PORT ANGELES — A unanimous Port Angeles City Council has agreed to add a tool to the city’s toolbox for code enforcement: condemnation and resell.
The seven-member council Tuesday directed staff to use an existing state statute as a last resort to clean up blighted properties.
Assistant City Attorney Heidi Greenwood outlined a process by which the city could condemn a trash-infested house deemed to pose a health or safety risk and resell it.
“We have several properties in the city that are actually a blight on the neighborhood,” Greenwood told the council.
“We have done everything within our toolbox to try and deal with these properties.
“We have some owners who are digging in their feet and are either unable or unwilling to deal with these properties,” Greenwood added, “and we’re sort of running out of options.”
To meet the legal standard for a blighted property, two of the following must apply:
• The property has been unoccupied for more than one year.
• It is a threat to the public health, safety or welfare as defined by the city executive.
• It has been associated with illegal drug activity within the past year.
A property that meets the criteria would be subject to a City Council resolution condemning the property as a blight on the neighborhood.
A Clallam County Superior Court judge then would determine just compensation for the property owner.
The city would pay fair market value — most likely the assessed value minus cleanup costs — and acquire the title to the property, Greenwood said.
“We are allowed to add covenants, conditions and restrictions on that title, which can include a timeline for the rehabilitation of the property,” Greenwood said.
Community and Economic Development Director Nathan West emphasized that the neighborhood blight provision in the Revised Code of Washington would be used in “very rare circumstances.”
“We [would] have utilized a great deal of resources to try to gain compliance before we need to resort to some of the methods that Heidi’s talked about,” West told the council.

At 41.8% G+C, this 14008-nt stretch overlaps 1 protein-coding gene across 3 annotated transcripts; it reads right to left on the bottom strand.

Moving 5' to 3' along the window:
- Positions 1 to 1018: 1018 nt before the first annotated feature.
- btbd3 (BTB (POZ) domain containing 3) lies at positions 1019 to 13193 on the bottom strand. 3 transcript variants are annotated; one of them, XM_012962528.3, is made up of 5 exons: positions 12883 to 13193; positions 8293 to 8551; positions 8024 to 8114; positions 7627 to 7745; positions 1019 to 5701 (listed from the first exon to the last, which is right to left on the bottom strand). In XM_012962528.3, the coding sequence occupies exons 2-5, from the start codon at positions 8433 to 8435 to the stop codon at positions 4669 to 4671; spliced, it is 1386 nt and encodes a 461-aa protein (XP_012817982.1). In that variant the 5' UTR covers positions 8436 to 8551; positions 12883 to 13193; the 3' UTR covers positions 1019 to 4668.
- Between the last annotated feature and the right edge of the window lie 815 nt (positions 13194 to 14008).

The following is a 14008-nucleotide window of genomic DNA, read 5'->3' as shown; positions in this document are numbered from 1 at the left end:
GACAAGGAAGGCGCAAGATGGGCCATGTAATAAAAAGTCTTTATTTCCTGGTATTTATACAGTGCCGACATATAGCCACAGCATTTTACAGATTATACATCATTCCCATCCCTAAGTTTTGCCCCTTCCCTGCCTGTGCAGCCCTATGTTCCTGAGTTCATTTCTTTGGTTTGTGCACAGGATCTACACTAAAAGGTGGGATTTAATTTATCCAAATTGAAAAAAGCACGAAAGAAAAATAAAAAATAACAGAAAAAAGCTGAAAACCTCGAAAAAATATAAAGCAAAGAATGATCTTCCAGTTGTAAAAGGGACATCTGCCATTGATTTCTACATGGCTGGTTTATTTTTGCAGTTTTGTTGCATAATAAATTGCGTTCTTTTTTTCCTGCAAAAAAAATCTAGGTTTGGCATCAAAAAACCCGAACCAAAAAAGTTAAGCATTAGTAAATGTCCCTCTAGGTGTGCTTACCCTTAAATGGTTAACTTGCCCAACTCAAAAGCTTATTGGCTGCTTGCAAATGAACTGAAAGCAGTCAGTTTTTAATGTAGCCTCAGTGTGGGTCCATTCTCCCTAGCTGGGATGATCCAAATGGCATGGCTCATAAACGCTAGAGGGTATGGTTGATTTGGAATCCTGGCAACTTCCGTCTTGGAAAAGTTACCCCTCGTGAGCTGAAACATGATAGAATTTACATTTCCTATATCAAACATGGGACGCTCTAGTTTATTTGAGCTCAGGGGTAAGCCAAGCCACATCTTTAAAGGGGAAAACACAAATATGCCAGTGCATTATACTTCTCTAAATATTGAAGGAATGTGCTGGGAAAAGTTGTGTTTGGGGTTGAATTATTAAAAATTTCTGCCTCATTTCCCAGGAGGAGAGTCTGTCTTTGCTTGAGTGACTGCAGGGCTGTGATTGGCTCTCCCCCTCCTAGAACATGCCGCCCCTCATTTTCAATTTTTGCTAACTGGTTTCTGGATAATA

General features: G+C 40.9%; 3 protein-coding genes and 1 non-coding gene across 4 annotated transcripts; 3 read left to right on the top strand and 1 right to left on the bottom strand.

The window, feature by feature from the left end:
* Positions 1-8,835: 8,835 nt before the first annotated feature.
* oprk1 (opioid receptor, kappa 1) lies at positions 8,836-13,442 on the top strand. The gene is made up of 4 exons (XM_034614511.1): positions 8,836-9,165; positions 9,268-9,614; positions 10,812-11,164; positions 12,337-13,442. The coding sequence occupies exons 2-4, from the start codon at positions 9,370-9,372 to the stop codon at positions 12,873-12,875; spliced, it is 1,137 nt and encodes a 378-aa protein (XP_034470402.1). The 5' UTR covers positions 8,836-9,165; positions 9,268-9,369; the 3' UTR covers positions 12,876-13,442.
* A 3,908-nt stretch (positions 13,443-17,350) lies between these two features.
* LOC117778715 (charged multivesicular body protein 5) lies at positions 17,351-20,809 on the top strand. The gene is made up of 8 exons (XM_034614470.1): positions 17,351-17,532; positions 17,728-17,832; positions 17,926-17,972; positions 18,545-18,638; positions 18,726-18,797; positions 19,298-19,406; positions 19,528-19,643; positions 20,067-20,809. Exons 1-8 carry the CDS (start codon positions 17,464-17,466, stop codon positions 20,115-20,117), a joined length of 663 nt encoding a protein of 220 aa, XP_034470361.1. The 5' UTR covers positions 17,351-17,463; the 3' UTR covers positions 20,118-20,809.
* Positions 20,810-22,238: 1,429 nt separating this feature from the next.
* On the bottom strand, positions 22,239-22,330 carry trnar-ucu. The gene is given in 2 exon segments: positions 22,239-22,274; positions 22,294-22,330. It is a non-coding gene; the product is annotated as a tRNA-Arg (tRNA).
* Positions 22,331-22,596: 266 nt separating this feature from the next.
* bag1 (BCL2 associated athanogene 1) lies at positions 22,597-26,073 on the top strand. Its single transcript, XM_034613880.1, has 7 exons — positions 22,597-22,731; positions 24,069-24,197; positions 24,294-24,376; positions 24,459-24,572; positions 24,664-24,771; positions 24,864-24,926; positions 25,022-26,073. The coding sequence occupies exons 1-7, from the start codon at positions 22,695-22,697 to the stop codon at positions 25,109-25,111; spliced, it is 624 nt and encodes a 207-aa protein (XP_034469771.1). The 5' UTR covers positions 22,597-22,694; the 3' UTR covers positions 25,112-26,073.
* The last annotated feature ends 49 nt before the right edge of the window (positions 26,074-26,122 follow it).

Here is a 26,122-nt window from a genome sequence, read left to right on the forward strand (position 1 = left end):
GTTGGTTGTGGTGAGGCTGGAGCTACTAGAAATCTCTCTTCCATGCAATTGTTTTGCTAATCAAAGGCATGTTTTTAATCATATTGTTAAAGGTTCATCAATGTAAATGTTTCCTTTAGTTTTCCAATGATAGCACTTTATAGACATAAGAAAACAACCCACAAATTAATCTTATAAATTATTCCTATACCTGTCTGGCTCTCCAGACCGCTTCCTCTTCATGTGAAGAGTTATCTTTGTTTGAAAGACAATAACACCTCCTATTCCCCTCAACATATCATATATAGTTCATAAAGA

“But we very much have neighborhoods that are being impacted by some of these blighted homes.”
Greenwood displayed before-and-after photographs of a boarded-up, vermin-infested house in Auburn that was transformed after the city condemned it under the state statute.
“We can make this work,” she said.
Greenwood added that she had chosen one property in Port Angeles to be used as a “bit of a test case” with the council’s approval. She did not identify the property.
“It appears we have not only just a consensus, we have unanimity among the council for you to proceed,” Mayor Patrick Downie told Greenwood.
City Council members often hear complaints about code compliance on social media and in various meetings, Deputy Mayor Cherie Kidd said.
“We want a safe city, a clean city, a beautiful city, and we really need safe neighborhoods,” Kidd said.
“I encourage the council to add another tool to the toolbox.”
City Councilman Lee Whetham expressed concerns about costs to the city.
“I don’t want this to be used as a tool for a bunch of neighbors who don’t like a particular person’s tree that they happen to grow in their yard, or how they keep their yard,” Whetham added.
“It needs to be applied for the good of all of us, not just the few people.”
City Councilman Brad Collins predicted that the city would recover the costs of code enforcement.
“I think overall, as property values are safeguarded, the city, through its tax base, is going to make up the difference,” Collins said.
“We’re not going to be harmed by investing in removing blighted properties.”
Downie said there are “lots of good reasons” to use the state statute as a “last bullet in the holster.”
“I think this is wonderful,” City Councilwoman Sissi Bruch told staff.
“And I’d also encourage you to see what we can do about some of the downtown buildings that are vacant and empty.”
Said Greenwood: “The statute is not limited to residential property, so we’ll see where we go.”
The city’s code enforcement program was cut to a “bare minimum” during the recession in 2011, Greenwood said.
The 2017 city budget includes $500 for code enforcement, while the number of complaints has been growing, Greenwood said.
Meanwhile, Clallam County’s lone code enforcement officer has been working through a backlog of about 200 cases in unincorporated areas.
Reporter Rob Ollikainen can be reached at 360-452-2345, ext. 56450, or at [email protected] dailynews.com.